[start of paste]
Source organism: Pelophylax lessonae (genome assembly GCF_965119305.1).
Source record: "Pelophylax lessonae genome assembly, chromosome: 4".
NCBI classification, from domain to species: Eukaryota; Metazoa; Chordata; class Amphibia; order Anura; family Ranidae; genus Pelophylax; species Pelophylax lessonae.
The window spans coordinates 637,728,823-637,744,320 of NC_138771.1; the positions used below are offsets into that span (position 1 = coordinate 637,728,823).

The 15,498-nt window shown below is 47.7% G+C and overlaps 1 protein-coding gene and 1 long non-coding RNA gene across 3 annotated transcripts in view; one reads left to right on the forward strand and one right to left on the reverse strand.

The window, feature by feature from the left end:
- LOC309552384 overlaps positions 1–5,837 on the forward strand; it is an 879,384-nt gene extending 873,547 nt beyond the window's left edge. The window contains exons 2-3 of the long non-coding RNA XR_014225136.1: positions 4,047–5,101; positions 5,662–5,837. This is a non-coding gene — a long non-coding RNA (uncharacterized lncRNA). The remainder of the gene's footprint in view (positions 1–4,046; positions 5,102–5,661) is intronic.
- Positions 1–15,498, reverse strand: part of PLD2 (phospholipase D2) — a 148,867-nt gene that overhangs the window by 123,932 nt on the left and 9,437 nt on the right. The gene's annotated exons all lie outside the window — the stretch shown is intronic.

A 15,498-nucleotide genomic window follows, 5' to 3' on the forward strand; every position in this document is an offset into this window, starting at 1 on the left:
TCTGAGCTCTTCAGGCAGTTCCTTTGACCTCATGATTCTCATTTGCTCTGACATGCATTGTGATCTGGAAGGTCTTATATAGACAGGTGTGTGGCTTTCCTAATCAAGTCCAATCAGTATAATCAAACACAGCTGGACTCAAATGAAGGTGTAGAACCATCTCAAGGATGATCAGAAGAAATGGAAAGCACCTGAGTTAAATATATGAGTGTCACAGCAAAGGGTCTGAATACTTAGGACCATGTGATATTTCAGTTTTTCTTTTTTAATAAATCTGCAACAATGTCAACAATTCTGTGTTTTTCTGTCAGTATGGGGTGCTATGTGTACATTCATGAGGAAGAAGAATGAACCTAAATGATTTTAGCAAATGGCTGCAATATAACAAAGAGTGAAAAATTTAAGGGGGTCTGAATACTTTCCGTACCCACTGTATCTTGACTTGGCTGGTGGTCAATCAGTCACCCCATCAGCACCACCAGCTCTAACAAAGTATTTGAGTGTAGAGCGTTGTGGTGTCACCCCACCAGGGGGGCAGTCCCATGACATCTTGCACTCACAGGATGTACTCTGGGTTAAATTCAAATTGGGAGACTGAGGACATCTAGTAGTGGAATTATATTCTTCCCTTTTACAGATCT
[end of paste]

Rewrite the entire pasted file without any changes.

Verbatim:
Source organism: Pelophylax lessonae (genome assembly GCF_965119305.1).
Source record: "Pelophylax lessonae genome assembly, chromosome: 4".
NCBI classification, from domain to species: Eukaryota; Metazoa; Chordata; class Amphibia; order Anura; family Ranidae; genus Pelophylax; species Pelophylax lessonae.
The window spans coordinates 637,728,823-637,744,320 of NC_138771.1; the positions used below are offsets into that span (position 1 = coordinate 637,728,823).

The 15,498-nt window shown below is 47.7% G+C and overlaps 1 protein-coding gene and 1 long non-coding RNA gene across 3 annotated transcripts in view; one reads left to right on the forward strand and one right to left on the reverse strand.

The window, feature by feature from the left end:
- LOC309552384 overlaps positions 1–5,837 on the forward strand; it is an 879,384-nt gene extending 873,547 nt beyond the window's left edge. The window contains exons 2-3 of the long non-coding RNA XR_014225136.1: positions 4,047–5,101; positions 5,662–5,837. This is a non-coding gene — a long non-coding RNA (uncharacterized lncRNA). The remainder of the gene's footprint in view (positions 1–4,046; positions 5,102–5,661) is intronic.
- Positions 1–15,498, reverse strand: part of PLD2 (phospholipase D2) — a 148,867-nt gene that overhangs the window by 123,932 nt on the left and 9,437 nt on the right. The gene's annotated exons all lie outside the window — the stretch shown is intronic.

A 15,498-nucleotide genomic window follows, 5' to 3' on the forward strand; every position in this document is an offset into this window, starting at 1 on the left:
TCTGAGCTCTTCAGGCAGTTCCTTTGACCTCATGATTCTCATTTGCTCTGACATGCATTGTGATCTGGAAGGTCTTATATAGACAGGTGTGTGGCTTTCCTAATCAAGTCCAATCAGTATAATCAAACACAGCTGGACTCAAATGAAGGTGTAGAACCATCTCAAGGATGATCAGAAGAAATGGAAAGCACCTGAGTTAAATATATGAGTGTCACAGCAAAGGGTCTGAATACTTAGGACCATGTGATATTTCAGTTTTTCTTTTTTAATAAATCTGCAACAATGTCAACAATTCTGTGTTTTTCTGTCAGTATGGGGTGCTATGTGTACATTCATGAGGAAGAAGAATGAACCTAAATGATTTTAGCAAATGGCTGCAATATAACAAAGAGTGAAAAATTTAAGGGGGTCTGAATACTTTCCGTACCCACTGTATCTTGACTTGGCTGGTGGTCAATCAGTCACCCCATCAGCACCACCAGCTCTAACAAAGTATTTGAGTGTAGAGCGTTGTGGTGTCACCCCACCAGGGGGGCAGTCCCATGACATCTTGCACTCACAGGATGTACTCTGGGTTAAATTCAAATTGGGAGACTGAGGACATCTAGTAGTGGAATTATATTCTTCCCTTTTACAGATCT